GROSSE POINTE SHORES, Mich. — The 29th EyesOn Design Automotive Design Exhibition was held on Fathers Day, June 19, 2016. This is not just another car show. This show stands apart from the rest and brings together cars of world-class design quality. “Powered by Design” was this year’s theme. It is all about design and beauty and conveys power and performance.
One of the cars that caught my attention was the 1942 Cadillac Series 67. This vehicle was purchased by a widow of a World War I surgeon. During World War II, she donated it to the U.S. Armed Forces. It was painted olive green for camouflage purposes. The car was used during General Eisenhower’s tenure. The Hydramatic transmission was ineffective in mud and snow, so another 1942 Cadillac was ordered for Ike. The new car with a three-speed transmission proved to be more roadworthy and it became Ike’s primary transport vehicle. Only 260 of these vehicles were produced, since automotive production was ceased in February 1942, so plants can switch to war manufacturing.
There was a display of “On the Road, Again: Fifty years of vintage camping rigs and trailers, 1914-1964.” As automobiles became affordable and within the reach of average Americans, millions took to the road determined to “See America First.” From the earliest motor campers to the development of the roadside tourist camp, camping rigs and trailers evolved as they were outfitted with all the comforts of home. One particular camping rig that caught my eye was the 1938 International tow vehicle. This was a custom-made, one of a kind vehicle built solely for towing. The car is a 1938 custom D-Line cab and chassis with a shortened wheelbase. A four-speed transmission gets the power to the dual wheels through a two-speed rear end. The car would seat seven persons, the windows had pull-down blinds and the six-foot long rear seat opened out to form a double bed. The coupled length of the combined unit (car and trailer) is 35 feet and weighs five tons.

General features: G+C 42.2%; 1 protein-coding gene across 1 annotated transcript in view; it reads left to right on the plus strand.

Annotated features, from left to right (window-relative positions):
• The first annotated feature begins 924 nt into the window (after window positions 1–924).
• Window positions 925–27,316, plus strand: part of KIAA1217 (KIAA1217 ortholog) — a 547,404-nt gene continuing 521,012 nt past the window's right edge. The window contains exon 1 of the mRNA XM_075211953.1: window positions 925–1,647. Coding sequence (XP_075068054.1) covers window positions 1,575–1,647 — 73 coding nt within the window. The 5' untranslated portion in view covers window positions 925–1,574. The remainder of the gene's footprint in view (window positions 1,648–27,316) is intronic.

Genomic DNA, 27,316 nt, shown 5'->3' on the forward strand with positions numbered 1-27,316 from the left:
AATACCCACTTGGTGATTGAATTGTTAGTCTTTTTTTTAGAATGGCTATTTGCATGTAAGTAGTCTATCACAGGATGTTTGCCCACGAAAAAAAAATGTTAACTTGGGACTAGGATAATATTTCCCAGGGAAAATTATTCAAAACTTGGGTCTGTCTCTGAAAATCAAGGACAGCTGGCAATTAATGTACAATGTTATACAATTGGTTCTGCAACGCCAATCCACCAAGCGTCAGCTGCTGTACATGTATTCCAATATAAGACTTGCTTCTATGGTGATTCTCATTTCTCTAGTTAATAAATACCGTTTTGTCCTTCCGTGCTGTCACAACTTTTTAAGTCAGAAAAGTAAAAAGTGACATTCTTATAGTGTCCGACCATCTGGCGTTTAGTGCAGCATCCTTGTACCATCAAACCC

There also was a “Pure Michigan: Made in Kalamazoo” display which was home to some of the earliest manufacturers of automobiles in the United States, starting in 1902 with the Bartt Manufacturing Company. Some others were Blood Brothers Auto & Machine Company, the Michigan Automobile Company, the Michigan Buggy Company, the Barley Motor Car Company and Handley Motors Incorporated. But the most famous Kalamazoo-based automaker was Checker Motors Corporation, which built the famous Checker taxicabs in Kalamazoo from 1922 to 1982.
The “Muscle Bike Mania: Pedal Power” display was a collection of bicycles. In the early 60’s, drag racing was all the rage. Out west, kids found inspiration from dragsters to dress up their pedal bikes. In 1963, Al Fritz, Vice President of Engineering for Schwinn, created the “Sting-Ray” bicycle featuring high handlebars and the “banana” seat. These bikes will surely rekindle some memories for you.
he “Hot Pursuit” display was a collection of law enforcement vehicles. These vehicles demonstrate decades of performance modifications for Police use. Also there were Power Wagons on display. The Dodge Power Wagon has been an icon in the North American Vehicle Industry since the 1930’s. Dodge provided early versions of the Power Wagon as a part of the “Arsenal of Democracy.” The Power Wagon supported farmers, fire departments, and utility crews.
There were many categories of cars on the beautiful rolling grounds of the Edsel and Eleanor Ford House. I have just touched the tip of the iceberg. It is a must see for all to enjoy next year. Mark your calendars for the 30th annual event, Sunday, June 18, 2017!
Editor’s note: More photos to come in the next few days….